In order for mindfulness to take root in our lives and to receive its full range of benefits, it needs to be infused with whole-heartedness – what we call “heartfulness” here at Mindful Schools. The qualities that comprise heartfulness – like kindness, gratitude, and generosity – are both beneficial states in and of themselves, leading to greater well-being and happiness, as well as essential supports for mindfulness practice.
Mindfulness can sound pretty heady. For most Westerners, that word “mind” takes us right up into our head. But the quality of mindfulness itself is as much an embodied awareness as anything mental. And an integral part of this awareness is the affective center of human life – the heart-sense.
To be heartful while being mindful means that our attention is not relegated to a cold, observing distance – but rather includes a warm, heartfelt relationship with whatever is happening in our experience, internal or external. It means that we are developing the capacity to regard life with a sense of empathy and kindness.
Instead of being driven by the pleasure/pain principle, both mindfulness and heartfulness practice teach us how to relate to the inevitable discomforts, pains, and losses of life with more balance, steadiness and compassion.
We can practice heartfulness in two ways: first, by bringing a quality of care and empathy to whatever is happening, internally or externally; second, by actively and intentionally strengthening specific qualities of heart. Whether its kindness, gratitude, generosity, compassion, or any number of other positive emotions, their cultivation all contain three components: initiating the quality, sustaining attention, and savoring its effects.
Here, let’s explore cultivating kindness, a key foundation of all heartfulness practice.
To develop the quality of kindness, one often begins by thinking of a dear friend or relative for whom its easy to feel a natural sense of warmth or care. See their image in your mind’s eye, their eyes smiling at you. Take some to feel their love. Then shift your attention to offering your loving care to them, letting it flow freely from your heart to theirs in your imagination.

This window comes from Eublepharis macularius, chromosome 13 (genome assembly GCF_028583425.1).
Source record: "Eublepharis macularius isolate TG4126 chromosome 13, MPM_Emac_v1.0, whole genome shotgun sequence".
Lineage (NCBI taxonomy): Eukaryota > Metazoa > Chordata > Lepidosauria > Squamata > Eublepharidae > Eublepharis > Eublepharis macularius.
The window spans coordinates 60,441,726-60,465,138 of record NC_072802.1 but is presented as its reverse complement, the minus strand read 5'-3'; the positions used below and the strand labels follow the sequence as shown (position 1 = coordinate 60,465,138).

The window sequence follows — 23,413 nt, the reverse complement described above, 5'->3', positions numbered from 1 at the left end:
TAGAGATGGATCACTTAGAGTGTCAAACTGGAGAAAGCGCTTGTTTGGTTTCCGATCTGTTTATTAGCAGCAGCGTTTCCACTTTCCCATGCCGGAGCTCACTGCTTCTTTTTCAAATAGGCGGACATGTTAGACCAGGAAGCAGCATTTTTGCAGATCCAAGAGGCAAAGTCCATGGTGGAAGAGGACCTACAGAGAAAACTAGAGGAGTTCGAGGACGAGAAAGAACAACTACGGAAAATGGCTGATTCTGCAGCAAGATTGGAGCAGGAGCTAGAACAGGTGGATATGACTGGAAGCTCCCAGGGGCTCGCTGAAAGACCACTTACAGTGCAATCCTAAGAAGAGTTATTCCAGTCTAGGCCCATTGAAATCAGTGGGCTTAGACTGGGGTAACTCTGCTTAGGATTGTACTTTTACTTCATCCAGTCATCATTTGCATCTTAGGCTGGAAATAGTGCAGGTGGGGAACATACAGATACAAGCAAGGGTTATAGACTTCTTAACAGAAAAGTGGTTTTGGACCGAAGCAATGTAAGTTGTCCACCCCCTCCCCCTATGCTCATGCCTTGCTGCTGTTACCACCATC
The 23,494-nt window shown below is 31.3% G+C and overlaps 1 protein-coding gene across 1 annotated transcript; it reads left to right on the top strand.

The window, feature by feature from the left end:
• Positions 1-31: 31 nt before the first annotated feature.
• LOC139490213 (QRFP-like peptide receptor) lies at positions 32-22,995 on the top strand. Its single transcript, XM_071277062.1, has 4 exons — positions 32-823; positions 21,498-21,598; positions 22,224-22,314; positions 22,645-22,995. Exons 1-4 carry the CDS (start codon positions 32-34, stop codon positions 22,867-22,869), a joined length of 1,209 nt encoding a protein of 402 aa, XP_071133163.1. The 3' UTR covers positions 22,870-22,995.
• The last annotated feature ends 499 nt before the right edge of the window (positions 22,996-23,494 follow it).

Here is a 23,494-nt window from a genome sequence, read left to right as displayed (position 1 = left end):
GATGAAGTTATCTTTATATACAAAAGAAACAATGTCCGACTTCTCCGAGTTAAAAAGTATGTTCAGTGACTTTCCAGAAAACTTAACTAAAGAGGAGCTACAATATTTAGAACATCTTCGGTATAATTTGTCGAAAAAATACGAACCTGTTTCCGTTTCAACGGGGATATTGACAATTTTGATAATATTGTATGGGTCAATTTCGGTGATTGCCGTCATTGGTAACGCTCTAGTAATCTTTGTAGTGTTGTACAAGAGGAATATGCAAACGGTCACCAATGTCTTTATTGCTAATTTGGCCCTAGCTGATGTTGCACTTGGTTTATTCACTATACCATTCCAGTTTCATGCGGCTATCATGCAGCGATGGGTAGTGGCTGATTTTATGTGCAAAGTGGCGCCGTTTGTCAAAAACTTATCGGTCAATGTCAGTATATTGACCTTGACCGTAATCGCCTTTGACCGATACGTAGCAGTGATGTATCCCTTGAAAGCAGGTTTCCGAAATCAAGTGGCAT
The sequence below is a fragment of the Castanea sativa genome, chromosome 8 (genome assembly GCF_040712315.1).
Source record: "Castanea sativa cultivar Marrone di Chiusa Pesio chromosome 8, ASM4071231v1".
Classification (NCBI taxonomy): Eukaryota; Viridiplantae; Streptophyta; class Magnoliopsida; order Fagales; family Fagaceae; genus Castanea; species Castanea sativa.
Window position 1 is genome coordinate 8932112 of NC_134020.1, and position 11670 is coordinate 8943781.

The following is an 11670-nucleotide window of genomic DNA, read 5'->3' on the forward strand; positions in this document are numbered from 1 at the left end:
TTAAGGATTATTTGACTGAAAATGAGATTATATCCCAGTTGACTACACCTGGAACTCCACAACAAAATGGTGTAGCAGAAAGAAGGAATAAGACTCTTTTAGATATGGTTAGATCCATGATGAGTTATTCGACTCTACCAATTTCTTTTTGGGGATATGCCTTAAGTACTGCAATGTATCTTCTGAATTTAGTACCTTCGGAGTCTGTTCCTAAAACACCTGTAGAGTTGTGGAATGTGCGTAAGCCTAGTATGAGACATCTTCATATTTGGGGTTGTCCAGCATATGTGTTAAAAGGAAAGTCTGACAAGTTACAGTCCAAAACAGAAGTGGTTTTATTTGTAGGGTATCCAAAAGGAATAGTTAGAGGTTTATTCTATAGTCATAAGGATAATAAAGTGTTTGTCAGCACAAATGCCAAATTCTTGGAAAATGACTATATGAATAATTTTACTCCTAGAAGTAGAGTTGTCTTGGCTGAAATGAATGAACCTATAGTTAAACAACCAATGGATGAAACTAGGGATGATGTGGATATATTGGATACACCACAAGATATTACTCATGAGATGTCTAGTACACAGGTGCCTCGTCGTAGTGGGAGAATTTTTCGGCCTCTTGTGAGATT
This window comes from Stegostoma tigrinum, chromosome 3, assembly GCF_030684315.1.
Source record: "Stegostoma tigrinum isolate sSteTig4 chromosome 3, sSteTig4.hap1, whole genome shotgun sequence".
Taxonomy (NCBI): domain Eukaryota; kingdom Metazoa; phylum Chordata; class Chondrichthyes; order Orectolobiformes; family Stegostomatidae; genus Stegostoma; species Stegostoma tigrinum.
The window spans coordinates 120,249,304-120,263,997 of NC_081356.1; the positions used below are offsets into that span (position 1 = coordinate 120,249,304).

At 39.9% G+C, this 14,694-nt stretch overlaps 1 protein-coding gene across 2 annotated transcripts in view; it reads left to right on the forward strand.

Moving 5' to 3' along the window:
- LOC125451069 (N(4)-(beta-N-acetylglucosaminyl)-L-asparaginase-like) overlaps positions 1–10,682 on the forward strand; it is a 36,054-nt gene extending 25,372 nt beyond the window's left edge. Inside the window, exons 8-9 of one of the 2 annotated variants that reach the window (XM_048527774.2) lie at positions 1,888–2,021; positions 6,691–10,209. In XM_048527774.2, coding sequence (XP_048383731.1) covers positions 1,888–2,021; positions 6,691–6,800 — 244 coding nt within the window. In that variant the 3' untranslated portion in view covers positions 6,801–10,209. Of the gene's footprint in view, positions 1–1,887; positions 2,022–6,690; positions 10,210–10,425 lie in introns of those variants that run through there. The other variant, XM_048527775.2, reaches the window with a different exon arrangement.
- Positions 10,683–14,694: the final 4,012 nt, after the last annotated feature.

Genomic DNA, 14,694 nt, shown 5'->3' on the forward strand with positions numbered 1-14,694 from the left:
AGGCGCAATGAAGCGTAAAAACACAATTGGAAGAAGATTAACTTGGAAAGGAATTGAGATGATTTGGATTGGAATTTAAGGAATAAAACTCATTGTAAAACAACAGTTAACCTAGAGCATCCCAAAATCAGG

This initial part of the practice is designed to elicit the quality of kindness or – when that’s not accessible – the intention towards that quality. For this phase, it’s helpful to be as clear and specific as possible about the person (choose just one living person).
The next part of the practice involves sustaining our attention on the quality of warmth, care, kindness. Some people find that they can simply dwell in that heartfelt warmth directly, letting it grow and expand. For most, a few simple phrases are repeated silently that express the genuine wish for another’s well-being. (“May you be safe and happy. May you be healthy and at ease.”) As you repeat the phrases, tune in to the genuine intention in your heart for that person’s well-being.
The aim here is not to magically improve their state, but to actively and directly strengthen the quality of care and love in our own heart and mind. The more loving and kind we are, the more others around us will benefit.
To reinforce the changes that are happening in our brain while we practice, the last component is to actively savorthe feeling and any effects on the mind-body. As you repeat the phrases, or dwell with the quality, notice any sensations of warmth, openness, softening, relaxation that occur in the body. Allow yourself to fully and completely receive them.
The Benefits of Heartfulness
Research has shown that kindness meditation produces an increase in positive emotions, which leads to a wide range of benefits, from increased sense of purpose and satisfaction in life, to reduction in depression and illness symptoms.1 However, one doesn’t need a scientific study to know that it feels good to give and receive kindness! Just think of the last time you smiled at a friend, or were received with genuine warmth. How did that feel? Kindness brings happiness and well-being directly to our lives.
Initially, the quality of kindness is an occurrence (or state) in our lives – something that happens occasionally depending on certain conditions. With repeated and steady practice, kindness can develop more into an attitude or orientation to life (a trait) – something that characterizes the very way we experience and relate to ourselves and the world around us.
 Fredrickson, B. L., Cohn, M. A., Coffey, K. A., Pek, J., & Finkel, S. M. (2008). Open hearts build lives: positive emotions, induced through loving-kindness meditation, build consequential personal resources. Journal of personality and social psychology, 95(5), 1045.